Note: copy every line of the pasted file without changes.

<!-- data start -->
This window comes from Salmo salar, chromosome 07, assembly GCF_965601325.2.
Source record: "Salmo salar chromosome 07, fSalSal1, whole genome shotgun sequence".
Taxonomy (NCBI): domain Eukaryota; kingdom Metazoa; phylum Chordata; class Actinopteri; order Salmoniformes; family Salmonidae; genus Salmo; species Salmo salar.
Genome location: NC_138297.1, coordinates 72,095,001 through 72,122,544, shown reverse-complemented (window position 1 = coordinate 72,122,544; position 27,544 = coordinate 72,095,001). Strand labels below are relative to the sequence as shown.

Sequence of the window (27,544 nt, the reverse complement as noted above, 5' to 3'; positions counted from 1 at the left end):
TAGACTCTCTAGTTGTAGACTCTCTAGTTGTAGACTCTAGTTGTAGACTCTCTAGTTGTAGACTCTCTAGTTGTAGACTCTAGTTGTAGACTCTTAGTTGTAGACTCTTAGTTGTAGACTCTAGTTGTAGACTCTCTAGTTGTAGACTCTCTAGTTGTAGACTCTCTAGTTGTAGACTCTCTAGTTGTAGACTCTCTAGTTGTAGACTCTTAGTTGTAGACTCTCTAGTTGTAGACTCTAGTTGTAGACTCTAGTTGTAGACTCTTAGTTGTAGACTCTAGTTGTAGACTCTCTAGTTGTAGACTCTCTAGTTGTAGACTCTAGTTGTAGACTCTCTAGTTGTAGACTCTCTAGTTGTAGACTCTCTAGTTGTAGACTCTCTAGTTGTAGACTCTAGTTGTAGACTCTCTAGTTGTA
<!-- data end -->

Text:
This window comes from Salmo salar, chromosome 07, assembly GCF_965601325.2.
Source record: "Salmo salar chromosome 07, fSalSal1, whole genome shotgun sequence".
Taxonomy (NCBI): domain Eukaryota; kingdom Metazoa; phylum Chordata; class Actinopteri; order Salmoniformes; family Salmonidae; genus Salmo; species Salmo salar.
Genome location: NC_138297.1, coordinates 72,095,001 through 72,122,544, shown reverse-complemented (window position 1 = coordinate 72,122,544; position 27,544 = coordinate 72,095,001). Strand labels below are relative to the sequence as shown.

Sequence of the window (27,544 nt, the reverse complement as noted above, 5' to 3'; positions counted from 1 at the left end):
TAGACTCTCTAGTTGTAGACTCTCTAGTTGTAGACTCTAGTTGTAGACTCTCTAGTTGTAGACTCTCTAGTTGTAGACTCTAGTTGTAGACTCTTAGTTGTAGACTCTTAGTTGTAGACTCTAGTTGTAGACTCTCTAGTTGTAGACTCTCTAGTTGTAGACTCTCTAGTTGTAGACTCTCTAGTTGTAGACTCTCTAGTTGTAGACTCTTAGTTGTAGACTCTCTAGTTGTAGACTCTAGTTGTAGACTCTAGTTGTAGACTCTTAGTTGTAGACTCTAGTTGTAGACTCTCTAGTTGTAGACTCTCTAGTTGTAGACTCTAGTTGTAGACTCTCTAGTTGTAGACTCTCTAGTTGTAGACTCTCTAGTTGTAGACTCTCTAGTTGTAGACTCTAGTTGTAGACTCTCTAGTTGTA